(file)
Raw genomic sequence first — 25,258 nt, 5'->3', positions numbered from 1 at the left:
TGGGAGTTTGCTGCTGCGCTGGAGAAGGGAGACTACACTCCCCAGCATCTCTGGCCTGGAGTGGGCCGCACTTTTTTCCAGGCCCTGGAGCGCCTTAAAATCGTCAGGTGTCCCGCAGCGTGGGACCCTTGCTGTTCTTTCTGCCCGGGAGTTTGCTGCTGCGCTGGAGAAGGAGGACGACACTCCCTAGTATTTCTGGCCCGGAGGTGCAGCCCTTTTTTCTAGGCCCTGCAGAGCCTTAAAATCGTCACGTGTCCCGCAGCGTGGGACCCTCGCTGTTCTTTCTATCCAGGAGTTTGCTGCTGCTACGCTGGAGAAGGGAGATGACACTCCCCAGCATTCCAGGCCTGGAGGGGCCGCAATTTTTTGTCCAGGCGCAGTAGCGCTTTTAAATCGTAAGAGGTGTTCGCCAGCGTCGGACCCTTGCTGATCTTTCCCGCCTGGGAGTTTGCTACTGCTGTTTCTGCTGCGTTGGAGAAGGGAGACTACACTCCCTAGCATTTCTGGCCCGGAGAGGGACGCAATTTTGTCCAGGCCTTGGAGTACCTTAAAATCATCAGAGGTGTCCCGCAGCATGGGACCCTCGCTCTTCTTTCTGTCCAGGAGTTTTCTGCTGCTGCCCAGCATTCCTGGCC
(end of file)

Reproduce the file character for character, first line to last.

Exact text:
Raw genomic sequence first — 25,258 nt, 5'->3', positions numbered from 1 at the left:
TGGGAGTTTGCTGCTGCGCTGGAGAAGGGAGACTACACTCCCCAGCATCTCTGGCCTGGAGTGGGCCGCACTTTTTTCCAGGCCCTGGAGCGCCTTAAAATCGTCAGGTGTCCCGCAGCGTGGGACCCTTGCTGTTCTTTCTGCCCGGGAGTTTGCTGCTGCGCTGGAGAAGGAGGACGACACTCCCTAGTATTTCTGGCCCGGAGGTGCAGCCCTTTTTTCTAGGCCCTGCAGAGCCTTAAAATCGTCACGTGTCCCGCAGCGTGGGACCCTCGCTGTTCTTTCTATCCAGGAGTTTGCTGCTGCTACGCTGGAGAAGGGAGATGACACTCCCCAGCATTCCAGGCCTGGAGGGGCCGCAATTTTTTGTCCAGGCGCAGTAGCGCTTTTAAATCGTAAGAGGTGTTCGCCAGCGTCGGACCCTTGCTGATCTTTCCCGCCTGGGAGTTTGCTACTGCTGTTTCTGCTGCGTTGGAGAAGGGAGACTACACTCCCTAGCATTTCTGGCCCGGAGAGGGACGCAATTTTGTCCAGGCCTTGGAGTACCTTAAAATCATCAGAGGTGTCCCGCAGCATGGGACCCTCGCTCTTCTTTCTGTCCAGGAGTTTTCTGCTGCTGCCCAGCATTCCTGGCC